Accumulating evidence has shown that the incidence of atrial fibrillation (AF) is higher in patients with diabetes, especially those with poor glycemic control or long disease duration. Nonenzymatic glycation of amino acids of proteins, lipids, and nucleic acids has progressed under normal aging process and/or diabetic condition, which could lead to the formation and accumulation of advanced glycation end products (AGEs). AGEs not only alter the tertiary structure and physiological function of macromolecules, but also evoke inflammatory and fibrotic reactions through the interaction of cell surface receptor for AGEs (RAGE), thereby being involved in aging-related disorders. In this paper, we briefly review the association of chronic hyperglycemia and type 1 diabetes with the risk of AF and then discuss the pathological role of AGE-RAGE axis in AF and its thromboembolic complications.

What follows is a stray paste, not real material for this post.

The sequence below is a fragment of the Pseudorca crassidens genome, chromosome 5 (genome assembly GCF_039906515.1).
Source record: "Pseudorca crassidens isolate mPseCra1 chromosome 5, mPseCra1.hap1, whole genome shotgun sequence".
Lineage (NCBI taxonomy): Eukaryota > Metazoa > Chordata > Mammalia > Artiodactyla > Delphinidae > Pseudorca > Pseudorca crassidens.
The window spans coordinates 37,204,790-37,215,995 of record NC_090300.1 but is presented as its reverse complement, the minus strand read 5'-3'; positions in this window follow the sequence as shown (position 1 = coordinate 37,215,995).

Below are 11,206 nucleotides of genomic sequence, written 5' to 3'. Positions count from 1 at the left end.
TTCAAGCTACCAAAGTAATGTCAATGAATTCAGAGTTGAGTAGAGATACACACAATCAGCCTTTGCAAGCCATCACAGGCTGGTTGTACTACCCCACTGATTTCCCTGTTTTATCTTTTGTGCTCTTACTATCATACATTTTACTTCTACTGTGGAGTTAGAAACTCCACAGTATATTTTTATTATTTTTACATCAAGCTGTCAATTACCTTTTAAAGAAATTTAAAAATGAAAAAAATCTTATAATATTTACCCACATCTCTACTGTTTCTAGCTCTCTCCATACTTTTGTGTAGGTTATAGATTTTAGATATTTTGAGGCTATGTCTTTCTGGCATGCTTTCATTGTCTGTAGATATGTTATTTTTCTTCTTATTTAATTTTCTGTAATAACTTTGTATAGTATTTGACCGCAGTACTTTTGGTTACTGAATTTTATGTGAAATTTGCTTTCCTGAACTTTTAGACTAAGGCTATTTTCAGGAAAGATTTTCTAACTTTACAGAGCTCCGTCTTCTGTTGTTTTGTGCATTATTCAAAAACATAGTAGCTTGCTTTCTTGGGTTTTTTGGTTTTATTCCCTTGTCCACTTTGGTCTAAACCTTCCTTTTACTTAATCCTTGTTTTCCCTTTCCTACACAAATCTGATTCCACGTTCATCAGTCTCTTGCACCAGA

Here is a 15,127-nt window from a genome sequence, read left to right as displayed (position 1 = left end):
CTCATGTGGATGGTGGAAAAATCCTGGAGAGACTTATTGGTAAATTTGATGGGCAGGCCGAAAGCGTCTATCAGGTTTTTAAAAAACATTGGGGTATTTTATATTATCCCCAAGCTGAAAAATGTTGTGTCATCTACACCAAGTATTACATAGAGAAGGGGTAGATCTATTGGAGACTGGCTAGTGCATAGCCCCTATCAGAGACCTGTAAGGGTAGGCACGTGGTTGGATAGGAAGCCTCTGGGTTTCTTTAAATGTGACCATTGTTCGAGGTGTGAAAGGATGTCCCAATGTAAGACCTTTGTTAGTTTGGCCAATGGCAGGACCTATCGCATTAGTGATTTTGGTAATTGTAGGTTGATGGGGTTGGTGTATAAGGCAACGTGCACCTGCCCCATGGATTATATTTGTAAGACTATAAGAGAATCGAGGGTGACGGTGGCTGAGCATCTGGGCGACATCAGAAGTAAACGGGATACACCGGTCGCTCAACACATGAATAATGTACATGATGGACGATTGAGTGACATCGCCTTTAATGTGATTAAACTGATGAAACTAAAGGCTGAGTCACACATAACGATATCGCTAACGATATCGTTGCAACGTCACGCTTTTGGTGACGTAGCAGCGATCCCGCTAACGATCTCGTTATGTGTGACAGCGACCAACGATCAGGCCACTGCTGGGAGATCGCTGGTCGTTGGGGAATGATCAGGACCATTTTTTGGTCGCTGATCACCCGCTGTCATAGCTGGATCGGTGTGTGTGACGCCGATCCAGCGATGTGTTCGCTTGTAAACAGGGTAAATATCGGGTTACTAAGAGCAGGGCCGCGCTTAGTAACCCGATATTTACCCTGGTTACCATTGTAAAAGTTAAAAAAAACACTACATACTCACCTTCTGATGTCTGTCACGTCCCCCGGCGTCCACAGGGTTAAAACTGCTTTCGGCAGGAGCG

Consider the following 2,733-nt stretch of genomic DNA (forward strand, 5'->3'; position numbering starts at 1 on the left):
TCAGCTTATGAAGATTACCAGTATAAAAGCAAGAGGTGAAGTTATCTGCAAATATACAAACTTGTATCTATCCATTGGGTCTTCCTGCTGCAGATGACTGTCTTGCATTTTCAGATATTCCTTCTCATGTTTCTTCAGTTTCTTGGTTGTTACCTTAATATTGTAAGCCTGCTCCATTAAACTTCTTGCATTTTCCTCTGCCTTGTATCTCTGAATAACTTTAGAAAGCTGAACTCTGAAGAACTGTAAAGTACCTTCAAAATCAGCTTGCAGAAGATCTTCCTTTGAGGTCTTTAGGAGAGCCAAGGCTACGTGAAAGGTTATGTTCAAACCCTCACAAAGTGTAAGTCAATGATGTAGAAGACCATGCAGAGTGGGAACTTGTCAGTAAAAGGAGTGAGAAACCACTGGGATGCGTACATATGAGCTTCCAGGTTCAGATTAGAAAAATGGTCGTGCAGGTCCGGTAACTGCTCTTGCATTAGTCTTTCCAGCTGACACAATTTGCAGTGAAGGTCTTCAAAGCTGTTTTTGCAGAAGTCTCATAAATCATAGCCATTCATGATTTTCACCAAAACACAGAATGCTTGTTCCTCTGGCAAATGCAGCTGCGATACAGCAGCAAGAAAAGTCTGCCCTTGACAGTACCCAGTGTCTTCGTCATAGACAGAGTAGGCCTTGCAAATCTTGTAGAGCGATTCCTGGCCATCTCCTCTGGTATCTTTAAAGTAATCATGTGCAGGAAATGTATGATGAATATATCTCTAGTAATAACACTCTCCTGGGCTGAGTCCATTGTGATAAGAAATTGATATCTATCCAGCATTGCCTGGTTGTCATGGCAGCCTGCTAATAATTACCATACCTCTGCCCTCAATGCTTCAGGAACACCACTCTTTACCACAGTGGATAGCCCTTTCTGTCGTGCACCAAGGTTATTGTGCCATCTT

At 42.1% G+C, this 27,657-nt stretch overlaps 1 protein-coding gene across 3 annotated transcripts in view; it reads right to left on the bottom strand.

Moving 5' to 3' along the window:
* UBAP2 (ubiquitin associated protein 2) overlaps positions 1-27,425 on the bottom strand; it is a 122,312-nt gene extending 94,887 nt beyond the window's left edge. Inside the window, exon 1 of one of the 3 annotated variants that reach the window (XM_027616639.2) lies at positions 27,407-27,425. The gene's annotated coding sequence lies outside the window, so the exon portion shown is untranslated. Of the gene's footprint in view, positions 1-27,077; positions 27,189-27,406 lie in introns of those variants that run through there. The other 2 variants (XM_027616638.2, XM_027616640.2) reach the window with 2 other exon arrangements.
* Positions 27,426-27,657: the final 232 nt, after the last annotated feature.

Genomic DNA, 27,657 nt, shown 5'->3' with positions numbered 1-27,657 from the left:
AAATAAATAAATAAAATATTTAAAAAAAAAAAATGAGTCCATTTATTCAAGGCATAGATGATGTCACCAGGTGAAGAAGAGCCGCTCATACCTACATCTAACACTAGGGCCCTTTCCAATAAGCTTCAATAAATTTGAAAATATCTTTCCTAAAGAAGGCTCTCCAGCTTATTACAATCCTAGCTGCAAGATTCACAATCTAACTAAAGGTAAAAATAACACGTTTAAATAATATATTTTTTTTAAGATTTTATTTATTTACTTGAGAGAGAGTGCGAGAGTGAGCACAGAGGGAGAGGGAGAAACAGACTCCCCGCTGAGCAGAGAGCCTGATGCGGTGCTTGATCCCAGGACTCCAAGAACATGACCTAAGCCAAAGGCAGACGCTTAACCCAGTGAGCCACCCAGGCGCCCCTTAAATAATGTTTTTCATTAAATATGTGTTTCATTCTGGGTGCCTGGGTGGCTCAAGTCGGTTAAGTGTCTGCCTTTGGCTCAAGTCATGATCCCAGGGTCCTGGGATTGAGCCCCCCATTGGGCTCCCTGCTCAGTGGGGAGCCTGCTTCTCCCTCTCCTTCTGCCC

Keywords: AGEs, atrial fibrillation, diabetes, oxidative stress, RAGE, thromboembolism.
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